Sunday, February 12, 2012

Memory Games

With 50% of MSers living with cognitive issues, it is normal for us to forget things. This can be quite challenging and frustrating. For me, I tend to forget to take my meds. Funny thing is I’d like to forget to take my daily injections but for some reason, I never forget these. Nope. I always remember the shots. What I tend to forget, however, is taking my nerve pain medication, especially on the weekends or when I’m traveling or when I fall out my normal routine.

When this happens, it is not infrequent that I work myself up into a frenzy playing memory game. Let’s call it the running-around-in-circles-retracing-my-steps-asking-myself-over-and-over-and-over-again-if-I-took-my-meds game. You know this routine, right? It happens to me all the time. I’ll be in the middle of doing something really fun and suddenly I’ll panic. “Did I take my medicine this morning?” I’ll back track my steps, visualize myself standing by the kitchen window, opening the medicine bottle, pouring out my dosage, taking a sip of water and swallowing my pills. Trying to remember, I’ll press my palms into my face in anguish, “Did I take my medicine? I swear I did. But, I can’t remember! What will happen if I actually took the meds earlier, forgot that I did and then took a dose right now? Will my body convulse with the extra dosage? Is there such a thing of overdosing on Gabapentin? Will I become an addict? Is it even possible to get addicted to this stuff? Good grief!”

I am not sure what’s worse: forgetting to take my meds or the crazy routine I go through trying to remember if I took my meds. Seriously. I need to find a better way to remember and reduce my anxiety. I must stop the madness.

Here are some ideas to stop playing these silly games and help me remember stuff:
  • Remind Siri to remind me. After all, the new iPhone 4s is seriously amazing.
  • Post Its are oldies and goodies. Simply said. They work.
  • Tie a string around my finger. But, I don't see how this will solve anything. I can see it now, "What is the string for? What was I supposed to remember?" Let the games begin.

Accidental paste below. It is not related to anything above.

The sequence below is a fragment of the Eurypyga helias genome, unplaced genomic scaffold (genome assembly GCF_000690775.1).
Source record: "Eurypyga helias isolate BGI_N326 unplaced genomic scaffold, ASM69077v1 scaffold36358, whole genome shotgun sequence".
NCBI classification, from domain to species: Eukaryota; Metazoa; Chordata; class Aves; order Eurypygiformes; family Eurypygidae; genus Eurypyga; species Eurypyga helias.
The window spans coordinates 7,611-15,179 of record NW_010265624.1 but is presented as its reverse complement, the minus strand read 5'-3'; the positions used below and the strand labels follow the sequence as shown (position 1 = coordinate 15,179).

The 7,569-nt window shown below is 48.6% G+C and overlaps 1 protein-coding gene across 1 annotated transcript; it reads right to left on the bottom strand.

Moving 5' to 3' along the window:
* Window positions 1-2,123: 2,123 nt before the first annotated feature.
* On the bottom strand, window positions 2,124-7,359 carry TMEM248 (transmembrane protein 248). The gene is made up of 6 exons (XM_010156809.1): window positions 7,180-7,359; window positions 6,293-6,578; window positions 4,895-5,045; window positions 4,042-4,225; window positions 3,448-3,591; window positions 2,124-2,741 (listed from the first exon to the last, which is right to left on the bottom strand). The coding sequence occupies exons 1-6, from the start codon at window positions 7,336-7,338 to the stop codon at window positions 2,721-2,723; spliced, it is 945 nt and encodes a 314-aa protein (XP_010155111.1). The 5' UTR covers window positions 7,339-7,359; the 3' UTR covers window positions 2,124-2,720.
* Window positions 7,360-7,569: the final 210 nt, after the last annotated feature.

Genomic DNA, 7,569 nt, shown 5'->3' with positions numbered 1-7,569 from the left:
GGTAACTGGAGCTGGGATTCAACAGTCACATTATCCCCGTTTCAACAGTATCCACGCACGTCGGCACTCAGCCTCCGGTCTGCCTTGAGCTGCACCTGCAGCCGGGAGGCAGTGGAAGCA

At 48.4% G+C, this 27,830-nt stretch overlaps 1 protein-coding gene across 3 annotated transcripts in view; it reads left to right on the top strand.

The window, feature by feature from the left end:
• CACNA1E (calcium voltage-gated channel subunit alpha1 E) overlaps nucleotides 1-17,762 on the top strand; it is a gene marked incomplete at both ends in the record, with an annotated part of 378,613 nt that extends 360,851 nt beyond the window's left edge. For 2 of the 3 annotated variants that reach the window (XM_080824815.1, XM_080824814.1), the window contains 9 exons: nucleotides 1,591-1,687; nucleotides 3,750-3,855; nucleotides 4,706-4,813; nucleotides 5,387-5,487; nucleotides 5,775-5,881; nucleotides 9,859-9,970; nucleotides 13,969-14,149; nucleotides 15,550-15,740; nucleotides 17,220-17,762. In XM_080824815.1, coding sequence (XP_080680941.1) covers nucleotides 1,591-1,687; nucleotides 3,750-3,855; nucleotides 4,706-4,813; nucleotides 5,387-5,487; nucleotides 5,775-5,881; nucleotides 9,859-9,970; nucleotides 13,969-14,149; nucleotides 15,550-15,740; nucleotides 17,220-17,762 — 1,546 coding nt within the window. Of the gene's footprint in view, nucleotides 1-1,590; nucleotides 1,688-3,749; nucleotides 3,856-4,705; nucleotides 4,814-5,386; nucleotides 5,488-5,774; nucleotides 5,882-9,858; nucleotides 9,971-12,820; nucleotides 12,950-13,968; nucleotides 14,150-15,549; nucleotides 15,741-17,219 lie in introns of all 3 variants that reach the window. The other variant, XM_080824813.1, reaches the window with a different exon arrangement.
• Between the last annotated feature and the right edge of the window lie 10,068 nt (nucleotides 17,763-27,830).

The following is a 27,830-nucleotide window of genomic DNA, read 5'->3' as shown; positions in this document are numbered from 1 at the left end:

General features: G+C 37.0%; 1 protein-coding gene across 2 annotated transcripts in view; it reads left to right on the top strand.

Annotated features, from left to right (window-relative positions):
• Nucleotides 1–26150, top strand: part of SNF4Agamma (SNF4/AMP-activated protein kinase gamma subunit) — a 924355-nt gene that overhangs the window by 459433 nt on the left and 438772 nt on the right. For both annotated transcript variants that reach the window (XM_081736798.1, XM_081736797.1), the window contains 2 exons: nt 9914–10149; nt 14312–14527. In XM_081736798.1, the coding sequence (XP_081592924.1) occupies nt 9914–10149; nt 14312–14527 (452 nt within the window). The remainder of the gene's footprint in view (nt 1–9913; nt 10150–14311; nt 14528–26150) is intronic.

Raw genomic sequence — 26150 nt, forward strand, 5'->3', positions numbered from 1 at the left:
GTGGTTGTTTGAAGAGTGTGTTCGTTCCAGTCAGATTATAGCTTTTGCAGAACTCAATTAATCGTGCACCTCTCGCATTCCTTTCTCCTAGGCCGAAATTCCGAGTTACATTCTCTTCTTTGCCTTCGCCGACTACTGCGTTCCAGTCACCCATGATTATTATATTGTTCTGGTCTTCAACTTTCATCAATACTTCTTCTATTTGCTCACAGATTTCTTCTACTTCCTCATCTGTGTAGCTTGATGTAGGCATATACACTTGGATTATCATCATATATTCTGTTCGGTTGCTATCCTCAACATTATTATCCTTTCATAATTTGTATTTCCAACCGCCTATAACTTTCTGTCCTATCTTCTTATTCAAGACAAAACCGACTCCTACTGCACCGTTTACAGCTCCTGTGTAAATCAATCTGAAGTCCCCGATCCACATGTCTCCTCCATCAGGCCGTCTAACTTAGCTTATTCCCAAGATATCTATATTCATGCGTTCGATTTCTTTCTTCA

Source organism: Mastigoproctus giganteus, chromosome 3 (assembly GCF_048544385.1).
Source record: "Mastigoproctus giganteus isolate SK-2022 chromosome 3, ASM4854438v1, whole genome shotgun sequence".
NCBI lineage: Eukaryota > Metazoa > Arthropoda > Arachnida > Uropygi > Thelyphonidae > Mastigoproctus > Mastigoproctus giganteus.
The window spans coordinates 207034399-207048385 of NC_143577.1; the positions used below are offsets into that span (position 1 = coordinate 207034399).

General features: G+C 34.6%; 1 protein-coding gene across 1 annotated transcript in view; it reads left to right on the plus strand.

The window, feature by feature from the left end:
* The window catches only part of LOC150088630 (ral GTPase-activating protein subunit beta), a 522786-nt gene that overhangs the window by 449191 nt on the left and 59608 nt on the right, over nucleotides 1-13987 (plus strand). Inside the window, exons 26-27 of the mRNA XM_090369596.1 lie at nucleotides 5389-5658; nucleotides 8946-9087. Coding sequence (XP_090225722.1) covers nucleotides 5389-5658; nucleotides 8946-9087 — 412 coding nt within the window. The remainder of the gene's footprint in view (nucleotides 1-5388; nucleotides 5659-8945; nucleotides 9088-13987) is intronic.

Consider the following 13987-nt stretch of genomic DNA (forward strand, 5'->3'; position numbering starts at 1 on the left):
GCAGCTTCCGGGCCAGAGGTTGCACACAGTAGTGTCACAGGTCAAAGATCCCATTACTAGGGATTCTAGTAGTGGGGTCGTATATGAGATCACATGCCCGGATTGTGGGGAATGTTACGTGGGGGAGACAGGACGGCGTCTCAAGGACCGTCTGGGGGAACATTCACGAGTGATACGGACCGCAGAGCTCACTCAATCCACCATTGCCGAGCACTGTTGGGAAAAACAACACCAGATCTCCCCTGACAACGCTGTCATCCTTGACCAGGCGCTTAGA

• Wear a task bracelet! I found these "List-It" bracelets at a Japanese market and think they're pretty cool. Simply write your task and wear it! Must try.
On Feb 12 at 12pm remind
me to take my meds!

Write down your task and wear it!
Tie a string around your finger!
And, for good measure, if I try all four of these tips at the same time, I will be sure not to forget to take my meds. Right? At least I think so.

So, what are your tips? I would love to hear from you. What are some of the tricks you use to help you remember things? What are some of your favorite stories?

Hope all is well.

Best always,

P.S. here is an excerpt from the National MS Society describing cognition:

"Cognition refers to a range of high-level brain functions, including the ability to learn and remember information: organize, plan, and problem-solve; focus, maintain, and shift attention as necessary; understand and use language; accurately perceive the environment, and perform calculations. Cognitive changes are common in people with MS—approximately 50% of people with MS will develop problems with cognition".


  1. I make lists and more lists. I memorize acronyms, each letter representing the first letter of a task. I leave post-its on my bathroom mirror since, given urinary issues, I am there a lot. I do memory exercises. These together mostly work for me.

  2. If i didn't have alarms going off at all times during the day and a little "Monday/Tuesday/etc, am/pm slot" pill box, i'd be completely screwed!

  3. I love post its on the bathroom mirror; I often do this myself! Thanks for stopping by Judy! And, Stax, I hear 'ya. Without these "gentle" reminders, we'd all be in a lot of trouble! Best always, Christie

  4. You were right same wave length!

  5. Hey Nicole! I know, funny right? Thanks for stopping by. Hope all is well. Best, Christie

  6. I set calendar alarms on my phone for. Absolutely. Everything. It's to the point where my phone is constantly beeping, and if I don't change the alert tone every few days I just tune it out, therefore forgetting my to take my injection out of the fridge, forgetting to inject it, forgetting to go to the bank/grocery store/work/etc. Makes me wonder what I would have done if I'd become symptomatic in the 90s before I had an iPhone...glad to be here--thanks for writing.

  7. Hey Jenny! Thanks for stopping by! I, too, often wonder what life would be like without our phones. Hope you're well. Best, Christie

  8. This is how I remember to take my meds:

    I have 3 seven day plastic pill holders, I keept each one in a place where I'm sure to see it.

    The one for noon is red, so I can keep it separate/

    One has "AM" written on it.

    One has "PM" written on it.

    Thsi way I don't get mixed up or take wrong ones.

    I don't have to try to remember if I took them, I just have to go back to the day that it is, look in my pill congtainer for that day and can tell if I've taken them or not by whether they are there or not.

  9. Looks like you've got a great system! Thanks for stopping by and I hope all is well. Best, Christie


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